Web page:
Skip to Main Content

Our history

The Gardens of St. Francis

The Little Sisters of the Poor and CHI Living Communities announced that the two Catholic organizations signed a purchase agreement which transferred ownership of the Little Sisters of the Poor’s campus to CHI Living Communities on February 1, 2019. The new name is The Gardens of St. Francis.

“Our shared Catholic identity makes this an ideal transition for the residents, families, and community,” said Rick Ryan, President/CEO of CHI Living Communities. “Like the Little Sisters of the Poor, our core values of reverence, integrity, compassion, and excellence center on our profound respect for each person.” 

Most Reverend Daniel E. Thomas, Bishop of Toledo, said, “I am so pleased to learn the Little Sisters of the Poor have signed a purchase agreement with CHI Living Communities. It is my sincere hope that they will carry on the excellent work of the Little Sisters of the Poor in caring for residents with Gospel inspired values.  I look forward to the expansion of CHI Living Communities’ presence in the Diocese of Toledo as they continue the legacy of the Little Sisters of the Poor and their witness to the healing and merciful love of Christ Jesus.”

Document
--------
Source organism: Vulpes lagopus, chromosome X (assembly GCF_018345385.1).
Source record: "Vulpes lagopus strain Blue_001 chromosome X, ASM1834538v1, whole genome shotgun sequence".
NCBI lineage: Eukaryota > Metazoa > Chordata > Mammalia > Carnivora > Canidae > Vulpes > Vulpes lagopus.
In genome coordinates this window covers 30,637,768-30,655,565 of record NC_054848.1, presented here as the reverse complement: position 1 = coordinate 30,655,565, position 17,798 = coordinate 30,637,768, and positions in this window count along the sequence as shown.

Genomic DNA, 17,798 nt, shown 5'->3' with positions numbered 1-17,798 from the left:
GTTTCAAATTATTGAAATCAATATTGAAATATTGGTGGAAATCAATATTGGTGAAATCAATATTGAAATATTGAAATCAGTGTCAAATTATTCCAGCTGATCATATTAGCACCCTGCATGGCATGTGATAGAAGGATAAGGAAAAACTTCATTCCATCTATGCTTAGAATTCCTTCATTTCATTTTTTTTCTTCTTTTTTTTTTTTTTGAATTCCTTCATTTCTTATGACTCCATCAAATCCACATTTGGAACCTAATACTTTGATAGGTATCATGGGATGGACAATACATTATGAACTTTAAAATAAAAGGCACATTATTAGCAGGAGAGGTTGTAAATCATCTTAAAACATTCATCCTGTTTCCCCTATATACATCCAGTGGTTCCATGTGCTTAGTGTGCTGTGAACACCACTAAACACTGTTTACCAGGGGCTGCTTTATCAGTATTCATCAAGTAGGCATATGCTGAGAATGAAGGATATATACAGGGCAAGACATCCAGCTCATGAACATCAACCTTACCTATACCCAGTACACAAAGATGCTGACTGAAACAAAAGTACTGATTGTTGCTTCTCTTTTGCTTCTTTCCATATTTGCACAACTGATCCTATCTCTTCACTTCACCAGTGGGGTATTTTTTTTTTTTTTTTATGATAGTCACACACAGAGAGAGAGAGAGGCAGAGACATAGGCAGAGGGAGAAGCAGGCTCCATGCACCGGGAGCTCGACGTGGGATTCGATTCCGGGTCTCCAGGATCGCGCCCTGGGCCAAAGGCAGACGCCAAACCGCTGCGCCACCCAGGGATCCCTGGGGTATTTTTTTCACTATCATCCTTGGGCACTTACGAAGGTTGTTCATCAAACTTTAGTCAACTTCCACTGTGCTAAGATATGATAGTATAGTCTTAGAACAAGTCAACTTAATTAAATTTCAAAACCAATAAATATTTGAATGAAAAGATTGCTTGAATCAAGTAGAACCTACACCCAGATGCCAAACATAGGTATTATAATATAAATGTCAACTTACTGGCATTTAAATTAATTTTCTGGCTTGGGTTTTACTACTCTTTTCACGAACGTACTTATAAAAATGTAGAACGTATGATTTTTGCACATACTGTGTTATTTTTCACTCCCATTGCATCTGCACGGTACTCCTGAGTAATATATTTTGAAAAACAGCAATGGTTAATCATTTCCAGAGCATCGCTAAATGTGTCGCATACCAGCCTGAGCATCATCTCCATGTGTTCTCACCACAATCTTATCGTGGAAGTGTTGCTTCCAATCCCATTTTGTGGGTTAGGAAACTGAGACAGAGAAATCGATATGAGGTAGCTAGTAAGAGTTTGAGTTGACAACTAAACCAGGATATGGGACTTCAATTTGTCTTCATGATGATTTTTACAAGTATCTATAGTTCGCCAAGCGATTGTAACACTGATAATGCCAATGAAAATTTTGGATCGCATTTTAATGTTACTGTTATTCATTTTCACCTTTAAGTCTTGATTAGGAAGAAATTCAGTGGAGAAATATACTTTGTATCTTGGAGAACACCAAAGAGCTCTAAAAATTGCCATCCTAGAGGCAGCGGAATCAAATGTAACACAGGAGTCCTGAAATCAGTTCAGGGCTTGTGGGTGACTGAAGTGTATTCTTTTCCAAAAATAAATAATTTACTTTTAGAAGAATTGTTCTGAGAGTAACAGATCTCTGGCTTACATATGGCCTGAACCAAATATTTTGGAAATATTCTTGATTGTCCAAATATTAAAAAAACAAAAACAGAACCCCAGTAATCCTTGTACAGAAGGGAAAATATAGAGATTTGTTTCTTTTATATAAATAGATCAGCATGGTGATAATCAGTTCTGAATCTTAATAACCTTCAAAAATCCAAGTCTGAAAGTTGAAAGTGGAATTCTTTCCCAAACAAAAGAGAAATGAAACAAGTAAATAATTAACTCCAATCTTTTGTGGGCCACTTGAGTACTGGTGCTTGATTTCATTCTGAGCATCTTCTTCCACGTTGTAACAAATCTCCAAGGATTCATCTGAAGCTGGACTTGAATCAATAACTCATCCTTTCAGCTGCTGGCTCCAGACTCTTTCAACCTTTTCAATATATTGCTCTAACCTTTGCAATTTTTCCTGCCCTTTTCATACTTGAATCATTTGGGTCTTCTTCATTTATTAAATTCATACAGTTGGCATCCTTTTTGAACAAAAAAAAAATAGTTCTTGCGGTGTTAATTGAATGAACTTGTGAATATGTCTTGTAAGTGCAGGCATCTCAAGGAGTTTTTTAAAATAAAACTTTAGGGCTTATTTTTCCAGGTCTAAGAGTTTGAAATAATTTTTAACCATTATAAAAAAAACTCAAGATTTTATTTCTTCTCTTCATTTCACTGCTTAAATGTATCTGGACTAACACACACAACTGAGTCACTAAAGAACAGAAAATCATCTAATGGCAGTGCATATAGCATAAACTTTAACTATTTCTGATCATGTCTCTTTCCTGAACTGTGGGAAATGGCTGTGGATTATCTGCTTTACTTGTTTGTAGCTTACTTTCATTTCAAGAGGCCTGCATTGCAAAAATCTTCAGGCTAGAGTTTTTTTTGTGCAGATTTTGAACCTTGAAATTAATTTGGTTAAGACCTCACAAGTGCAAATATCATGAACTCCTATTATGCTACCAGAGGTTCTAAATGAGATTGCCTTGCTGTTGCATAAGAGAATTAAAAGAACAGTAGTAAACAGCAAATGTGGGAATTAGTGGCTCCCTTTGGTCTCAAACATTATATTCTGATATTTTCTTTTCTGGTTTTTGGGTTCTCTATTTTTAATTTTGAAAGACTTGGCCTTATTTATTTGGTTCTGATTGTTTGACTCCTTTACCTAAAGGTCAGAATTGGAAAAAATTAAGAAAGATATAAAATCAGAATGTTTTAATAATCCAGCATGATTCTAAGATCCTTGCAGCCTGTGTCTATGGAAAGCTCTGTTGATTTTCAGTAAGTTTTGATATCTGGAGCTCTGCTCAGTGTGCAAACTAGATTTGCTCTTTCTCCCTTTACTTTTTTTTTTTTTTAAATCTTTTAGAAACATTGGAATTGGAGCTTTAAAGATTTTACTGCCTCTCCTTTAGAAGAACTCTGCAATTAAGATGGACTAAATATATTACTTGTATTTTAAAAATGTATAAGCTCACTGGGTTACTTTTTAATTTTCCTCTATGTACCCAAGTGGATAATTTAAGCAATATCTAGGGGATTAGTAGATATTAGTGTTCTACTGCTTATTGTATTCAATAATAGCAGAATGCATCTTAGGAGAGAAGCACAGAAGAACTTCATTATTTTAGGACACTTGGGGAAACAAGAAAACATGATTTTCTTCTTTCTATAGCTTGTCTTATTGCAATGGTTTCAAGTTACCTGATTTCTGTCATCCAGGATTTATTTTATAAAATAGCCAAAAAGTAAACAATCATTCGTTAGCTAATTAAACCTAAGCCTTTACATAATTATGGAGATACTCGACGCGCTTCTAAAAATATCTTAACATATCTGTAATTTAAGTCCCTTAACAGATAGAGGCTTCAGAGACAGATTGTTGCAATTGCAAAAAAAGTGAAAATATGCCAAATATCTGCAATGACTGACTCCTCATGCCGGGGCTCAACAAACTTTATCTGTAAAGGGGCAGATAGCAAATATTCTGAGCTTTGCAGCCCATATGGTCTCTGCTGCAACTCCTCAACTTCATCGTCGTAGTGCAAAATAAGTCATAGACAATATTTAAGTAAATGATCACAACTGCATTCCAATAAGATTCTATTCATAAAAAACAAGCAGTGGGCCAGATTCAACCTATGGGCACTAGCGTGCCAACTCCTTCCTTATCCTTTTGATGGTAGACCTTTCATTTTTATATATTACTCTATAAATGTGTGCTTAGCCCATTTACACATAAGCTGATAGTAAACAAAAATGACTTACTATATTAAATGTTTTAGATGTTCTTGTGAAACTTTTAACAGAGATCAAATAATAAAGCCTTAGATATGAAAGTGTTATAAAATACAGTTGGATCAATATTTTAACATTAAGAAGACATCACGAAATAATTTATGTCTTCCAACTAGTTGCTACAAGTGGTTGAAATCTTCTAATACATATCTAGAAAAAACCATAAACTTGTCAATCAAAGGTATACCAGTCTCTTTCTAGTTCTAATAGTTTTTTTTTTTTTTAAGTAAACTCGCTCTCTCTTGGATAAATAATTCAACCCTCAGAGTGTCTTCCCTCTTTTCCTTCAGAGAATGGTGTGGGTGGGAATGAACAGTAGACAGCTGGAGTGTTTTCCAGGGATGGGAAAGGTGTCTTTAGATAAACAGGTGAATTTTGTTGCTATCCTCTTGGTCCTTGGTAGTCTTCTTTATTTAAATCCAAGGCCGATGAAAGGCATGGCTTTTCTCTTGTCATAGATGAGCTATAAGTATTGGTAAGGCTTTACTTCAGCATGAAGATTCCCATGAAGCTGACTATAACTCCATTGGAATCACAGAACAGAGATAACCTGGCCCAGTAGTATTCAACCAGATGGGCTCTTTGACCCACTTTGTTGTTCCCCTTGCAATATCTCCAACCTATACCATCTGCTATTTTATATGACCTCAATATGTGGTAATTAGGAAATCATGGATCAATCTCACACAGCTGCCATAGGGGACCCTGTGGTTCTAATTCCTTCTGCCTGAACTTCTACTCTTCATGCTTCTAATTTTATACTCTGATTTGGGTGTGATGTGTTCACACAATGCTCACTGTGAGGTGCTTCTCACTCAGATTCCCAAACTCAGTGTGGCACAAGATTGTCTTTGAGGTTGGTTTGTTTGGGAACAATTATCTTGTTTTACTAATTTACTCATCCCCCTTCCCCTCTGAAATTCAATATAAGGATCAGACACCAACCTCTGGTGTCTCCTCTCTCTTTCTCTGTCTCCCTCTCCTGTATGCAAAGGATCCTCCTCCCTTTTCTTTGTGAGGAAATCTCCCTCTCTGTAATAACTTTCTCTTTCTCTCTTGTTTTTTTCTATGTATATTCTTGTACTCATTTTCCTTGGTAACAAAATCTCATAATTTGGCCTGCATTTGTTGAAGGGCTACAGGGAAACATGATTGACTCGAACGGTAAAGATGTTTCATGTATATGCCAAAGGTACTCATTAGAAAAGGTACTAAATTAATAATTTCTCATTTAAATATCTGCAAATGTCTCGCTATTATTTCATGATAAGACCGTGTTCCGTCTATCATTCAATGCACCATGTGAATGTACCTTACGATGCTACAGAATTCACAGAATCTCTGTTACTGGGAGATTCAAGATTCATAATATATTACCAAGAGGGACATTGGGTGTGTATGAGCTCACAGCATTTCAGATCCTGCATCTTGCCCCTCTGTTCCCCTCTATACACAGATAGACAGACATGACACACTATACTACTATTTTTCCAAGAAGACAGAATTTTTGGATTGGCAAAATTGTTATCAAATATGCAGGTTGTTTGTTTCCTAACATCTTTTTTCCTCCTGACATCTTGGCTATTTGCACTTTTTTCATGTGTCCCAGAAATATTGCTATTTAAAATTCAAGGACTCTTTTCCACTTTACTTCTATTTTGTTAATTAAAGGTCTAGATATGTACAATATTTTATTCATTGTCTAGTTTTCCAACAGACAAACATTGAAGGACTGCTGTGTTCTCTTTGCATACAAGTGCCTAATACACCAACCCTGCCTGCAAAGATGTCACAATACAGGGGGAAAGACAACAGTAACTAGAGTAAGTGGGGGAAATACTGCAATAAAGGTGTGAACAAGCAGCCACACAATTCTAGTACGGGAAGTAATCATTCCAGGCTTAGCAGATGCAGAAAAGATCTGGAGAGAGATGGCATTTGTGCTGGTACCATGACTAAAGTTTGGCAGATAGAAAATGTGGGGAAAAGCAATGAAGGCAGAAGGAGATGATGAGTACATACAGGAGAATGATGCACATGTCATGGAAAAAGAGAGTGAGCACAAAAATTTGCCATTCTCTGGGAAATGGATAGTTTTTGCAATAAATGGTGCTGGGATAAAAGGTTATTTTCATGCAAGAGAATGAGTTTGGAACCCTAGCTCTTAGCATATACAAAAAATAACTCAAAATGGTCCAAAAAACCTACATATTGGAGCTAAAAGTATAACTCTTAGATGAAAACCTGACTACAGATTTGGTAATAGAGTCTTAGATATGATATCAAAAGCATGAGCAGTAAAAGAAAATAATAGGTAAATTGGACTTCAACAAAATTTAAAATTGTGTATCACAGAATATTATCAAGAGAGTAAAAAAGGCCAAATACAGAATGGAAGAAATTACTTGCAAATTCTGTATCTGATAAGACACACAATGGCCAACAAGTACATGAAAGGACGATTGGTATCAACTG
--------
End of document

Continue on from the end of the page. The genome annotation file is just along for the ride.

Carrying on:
“The Gardens of St. Francis is part of a Catholic ministry that began in northwest Ohio and is locally based. CHI Living Communities currently has 13 campuses across the United States serving more than 2,500 residents and employing over 2,000,” Mr. Ryan added. “Those shared services help us to lead with care and meet the body, mind, and spirt needs of each person in the most dignified and faith-based manner possible.”


History of The Gardens of St. Francis

The first home of the Little Sisters of the Poor opened in NW Ohio in 1885. Since this was 25 years before the establishment of the Diocese of Toledo, it was the Archbishop of Cleveland that invited the Little Sisters to establish a home and to work serving the elderly poor in what was then known as East Toledo. This small home was located on Front and Platt Streets and was deemed a temporary dwelling, to be used while a newer home was being constructed on Starr Avenue.

In 1887 the new Home opened on Starr Avenue and stayed in daily operation for 82 years. The Home was a neighborhood landmark that had four stories and was constructed from limestone. This Home served thousands of needy aged Residents up until the late 1960’s when it was decided a newer facility was needed.

In 1967 land was secured on Navarre Avenue and South Wynn Road and a new facility was constructed and opened in 1969. This expansive one-story
facility was located on 44 acres with beautiful grounds. For the next 35 years, this building served the needs of the elderly poor until it too was deemed in need of major renovation. After a thorough analysis of the building, it was decided that constructing a new structure was more cost effective than renovating the old one. So in 2004, the new Home was constructed on the same property as the existing Home. The new building, harkening back to the older Starr Avenue one, is a three-story facility. It offers many amenities such as recreation rooms, common visiting lounges, a hobby center, in-house beauty parlor, and a physical therapy center.